With that being said, Nunez is not Micheal Pineda. He’s very unlikely to become a franchise player and the 2012 Yanks are really good. At the end of the day, management has to make decisions that work for this team in the short and long run. The more pressing question, then, is whether Eduardo Nunez can help the Yankees in the outfield as of today, with Gardner down, or if Swisher or Curtis Granderson missed time in the future. The answer, I think, is yes.
Joe Girardi seems to have developed a bit of a lineup formula in Gardner’s absence. Against left-handers, Andruw Jones takes Gardner’s spot in left. Against right-handers, Raul Ibanez does likewise. If an infielder needs a day off, Nunez or Eric Chavez take their spot in the field. Otherwise, one of the pair will DH, as Nunez did last night. That makes some sense. Nunez has struggled in the field but his bat is hot. If he’s your ninth best hitter but you don’t need to give an infielder a half-day, put Nunez at DH. Andruw Jones is a plenty capable left fielder, even at this point in his career, and there is no guarantee that Nunez would provide any defensive relief.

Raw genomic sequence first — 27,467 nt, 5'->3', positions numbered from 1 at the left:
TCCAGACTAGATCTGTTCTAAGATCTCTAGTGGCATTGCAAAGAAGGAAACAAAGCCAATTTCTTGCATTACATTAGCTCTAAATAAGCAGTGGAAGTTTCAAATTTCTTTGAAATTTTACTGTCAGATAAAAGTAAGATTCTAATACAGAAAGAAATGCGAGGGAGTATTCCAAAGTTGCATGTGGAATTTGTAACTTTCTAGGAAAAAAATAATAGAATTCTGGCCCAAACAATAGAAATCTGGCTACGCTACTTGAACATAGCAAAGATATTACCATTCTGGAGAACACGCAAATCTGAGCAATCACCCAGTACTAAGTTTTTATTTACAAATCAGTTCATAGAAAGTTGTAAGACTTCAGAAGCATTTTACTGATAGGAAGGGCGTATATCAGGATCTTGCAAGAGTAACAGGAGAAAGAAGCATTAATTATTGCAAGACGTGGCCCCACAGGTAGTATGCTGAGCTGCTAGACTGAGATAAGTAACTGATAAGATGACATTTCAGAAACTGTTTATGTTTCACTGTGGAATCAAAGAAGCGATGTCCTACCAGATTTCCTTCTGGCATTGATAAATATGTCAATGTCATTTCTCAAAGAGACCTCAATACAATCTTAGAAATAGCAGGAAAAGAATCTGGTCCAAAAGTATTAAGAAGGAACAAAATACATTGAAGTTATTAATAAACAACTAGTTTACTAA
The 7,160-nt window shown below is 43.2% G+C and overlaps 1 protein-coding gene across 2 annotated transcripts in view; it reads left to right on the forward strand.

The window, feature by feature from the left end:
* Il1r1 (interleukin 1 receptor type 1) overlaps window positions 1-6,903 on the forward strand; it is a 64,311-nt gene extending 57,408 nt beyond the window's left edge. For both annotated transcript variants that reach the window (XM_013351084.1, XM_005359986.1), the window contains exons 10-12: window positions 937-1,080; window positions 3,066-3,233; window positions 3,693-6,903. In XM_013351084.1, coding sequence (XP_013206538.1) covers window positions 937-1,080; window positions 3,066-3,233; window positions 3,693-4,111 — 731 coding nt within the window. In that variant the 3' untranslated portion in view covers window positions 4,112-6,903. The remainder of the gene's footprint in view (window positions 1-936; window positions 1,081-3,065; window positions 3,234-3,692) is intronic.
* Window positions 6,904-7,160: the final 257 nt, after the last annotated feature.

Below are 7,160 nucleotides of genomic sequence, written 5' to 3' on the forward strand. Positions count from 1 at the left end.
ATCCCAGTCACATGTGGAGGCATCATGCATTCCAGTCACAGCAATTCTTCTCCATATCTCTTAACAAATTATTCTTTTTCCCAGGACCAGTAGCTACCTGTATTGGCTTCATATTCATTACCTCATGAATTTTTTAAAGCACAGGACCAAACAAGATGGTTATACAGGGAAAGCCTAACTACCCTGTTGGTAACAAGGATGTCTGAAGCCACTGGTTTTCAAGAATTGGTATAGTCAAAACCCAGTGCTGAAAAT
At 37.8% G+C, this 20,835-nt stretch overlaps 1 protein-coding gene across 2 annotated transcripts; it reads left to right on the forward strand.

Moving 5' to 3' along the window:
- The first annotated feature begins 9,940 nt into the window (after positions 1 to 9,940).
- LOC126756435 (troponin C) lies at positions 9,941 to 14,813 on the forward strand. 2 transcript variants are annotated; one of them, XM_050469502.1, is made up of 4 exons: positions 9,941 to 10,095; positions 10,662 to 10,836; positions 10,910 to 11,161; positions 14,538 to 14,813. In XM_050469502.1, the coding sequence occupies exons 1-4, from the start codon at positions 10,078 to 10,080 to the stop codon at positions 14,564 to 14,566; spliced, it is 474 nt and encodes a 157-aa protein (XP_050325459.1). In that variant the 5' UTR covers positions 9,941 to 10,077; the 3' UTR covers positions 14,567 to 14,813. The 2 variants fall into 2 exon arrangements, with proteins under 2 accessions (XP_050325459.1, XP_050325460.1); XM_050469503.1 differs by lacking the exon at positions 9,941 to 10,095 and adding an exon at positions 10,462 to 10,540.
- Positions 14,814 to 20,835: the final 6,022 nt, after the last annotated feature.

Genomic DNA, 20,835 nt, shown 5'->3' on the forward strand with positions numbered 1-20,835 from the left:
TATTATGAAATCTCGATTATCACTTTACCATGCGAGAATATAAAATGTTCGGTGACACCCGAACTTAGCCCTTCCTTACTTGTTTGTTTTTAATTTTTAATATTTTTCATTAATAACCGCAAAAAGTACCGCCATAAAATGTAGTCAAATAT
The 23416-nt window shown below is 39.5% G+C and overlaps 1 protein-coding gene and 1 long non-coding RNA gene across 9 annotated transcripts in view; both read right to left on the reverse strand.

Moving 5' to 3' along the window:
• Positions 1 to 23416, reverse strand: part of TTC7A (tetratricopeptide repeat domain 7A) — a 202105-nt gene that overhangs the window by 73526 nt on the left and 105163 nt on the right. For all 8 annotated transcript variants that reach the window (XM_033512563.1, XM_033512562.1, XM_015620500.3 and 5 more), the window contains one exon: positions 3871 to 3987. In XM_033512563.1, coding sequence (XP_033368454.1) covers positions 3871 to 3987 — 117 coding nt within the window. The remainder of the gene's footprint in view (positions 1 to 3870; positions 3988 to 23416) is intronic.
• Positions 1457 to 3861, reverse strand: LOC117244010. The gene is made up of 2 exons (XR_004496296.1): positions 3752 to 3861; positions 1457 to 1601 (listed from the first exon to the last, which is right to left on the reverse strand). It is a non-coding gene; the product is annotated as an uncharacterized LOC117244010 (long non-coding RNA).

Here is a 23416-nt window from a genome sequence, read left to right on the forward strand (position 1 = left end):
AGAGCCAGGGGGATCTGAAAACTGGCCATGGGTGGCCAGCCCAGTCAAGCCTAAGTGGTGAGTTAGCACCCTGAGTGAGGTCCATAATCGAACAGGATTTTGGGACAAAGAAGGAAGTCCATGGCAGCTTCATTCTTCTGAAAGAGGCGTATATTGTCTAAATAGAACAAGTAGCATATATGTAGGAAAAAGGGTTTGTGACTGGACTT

Against right-handers, the majority of all Major League pitchers, there is certainly a case for putting Nunez in the outfield. After all, he’s usually already in the lineup anyway. At that point it’s not a question of whether his bat will “play” at one position or another, but a question of how best to align your defense. Raul Ibanez is a terrible defensive outfielder – make no mistake about that. Nunez is the only backup middle infielder on the team and so he’s going to be asked to play those positions frequently. But if it’s a question of giving an infielder a half-day, maybe Joe Girardi should wait until Andruw Jones is in the lineup. Maybe Nunez should play left instead of Ibanez, and Ibanez should DH instead of Jeter or Alex Rodriguez. Doing that will not only improve the infield defense in the short term, it will improve the outfield defense and give the Yankees a chance to see Nunez further develop his utility skills.